Less Money, More Problems

Hi There Everyone,

Sorry for the long pause between posts. I have taken some time for myself to enjoy my family and friends and relax a little during the holiday season. I hope you have all been able to do the same and are now ready to finish off 2017 strong and ring in 2018 on a high note.

So without further ado let me get back to giving you my solicited advice…




Dear Stephanie,

I’ve been working at a small privately owned company for about 3 years now and I have been compensated well thus far. I recently had my yearly review and felt it didn’t do justice to how my year actually went. This past year, I worked even harder and more hours than my previous years, because the company is growing and I’ve had to take on more roles than normal. Everyone in the company gets a generous bonus; but I felt my actual yearly wage increase was extremely low, and was not even close to what I got the previous year percentage wise.

I’m extremely disappointed and know I deserve more, but I’m scared to bring it up to my boss because I don’t want to be a complainer and seem ungrateful.

What should I do?

Thanks,

Overworked Under Paid


Dear Overworked ,

Thank you for writing in. This is a tricky one for me because I know in the same scenario I would be unsure of what I wanted to do and how to proceed in a professional manner but still look out for myself.

However,  my gut reaction when reading your question is that you know your worth and what you bring to the company so you should speak up and ask to meet with your boss on why you deserve a larger raise and why you were expecting one. I think that there will be two outcomes, and both positive.

  1. The best and ideal scenario – You get a bigger raise. Woohoo!!
  2. The good and positive scenario –  A constructive and informative conversation where you learn more in depth on why your review when the way it did and why you were compensated as such.

I would say the trick to achieving either of these outcomes is to go into the conversation leaving you’re feelings at the door. You need to come into the meeting prepared with facts and numbers. By that I don’t mean the number of hours you are working, but instead the quantitative results of your work in those hours. For example, you came up with and implemented a new procedure within the company that saved them X amount of dollars or you developed and brought to completion a  new product/ ad campaign/ service that brought in the company in X amount of dollars.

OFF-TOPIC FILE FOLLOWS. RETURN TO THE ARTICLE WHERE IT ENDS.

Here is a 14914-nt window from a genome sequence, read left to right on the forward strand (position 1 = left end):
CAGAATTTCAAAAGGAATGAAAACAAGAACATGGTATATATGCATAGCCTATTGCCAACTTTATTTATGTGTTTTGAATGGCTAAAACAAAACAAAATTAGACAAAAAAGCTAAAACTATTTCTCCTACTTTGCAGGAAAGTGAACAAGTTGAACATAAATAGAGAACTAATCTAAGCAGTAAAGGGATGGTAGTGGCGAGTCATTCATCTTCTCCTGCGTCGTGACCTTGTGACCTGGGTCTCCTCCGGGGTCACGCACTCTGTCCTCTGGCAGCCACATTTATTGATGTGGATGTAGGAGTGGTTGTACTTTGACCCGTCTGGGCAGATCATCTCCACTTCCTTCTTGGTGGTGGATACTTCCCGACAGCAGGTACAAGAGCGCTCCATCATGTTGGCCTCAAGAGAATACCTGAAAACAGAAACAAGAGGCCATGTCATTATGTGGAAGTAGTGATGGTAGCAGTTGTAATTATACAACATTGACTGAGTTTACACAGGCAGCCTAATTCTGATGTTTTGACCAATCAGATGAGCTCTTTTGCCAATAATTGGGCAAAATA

Do you see what I am getting at? You need as many of these relevant examples as possible to make a strong case on why you deserve X% raise over the percentage that they already offered you.

If the dollars are not available for a further increase in salary, be strong and continue to ask how you can further improve as an employee and what is needed and expected from you in order to get the raise you are looking for. Sometimes, no matter how hard we are working it is not quite the exact way your company needs you to work. Creating an open dialog in this conversation will insure you’re moving in the direction the company is going and needs you to move with them in order to get to both their and your end goals.

Now go forth an pick the right time for this conversation, when you and your boss do not have urgent matters to attend to but sometime in the near future so it is still relevant.

I would be surprised if your boss would find you ungrateful. Instead I am sure they will be impressed that you are brave enough and believe in yourself enough to get the compensation and answers you deserve.

We are all rooting for you!!

With Love,

Stephanie

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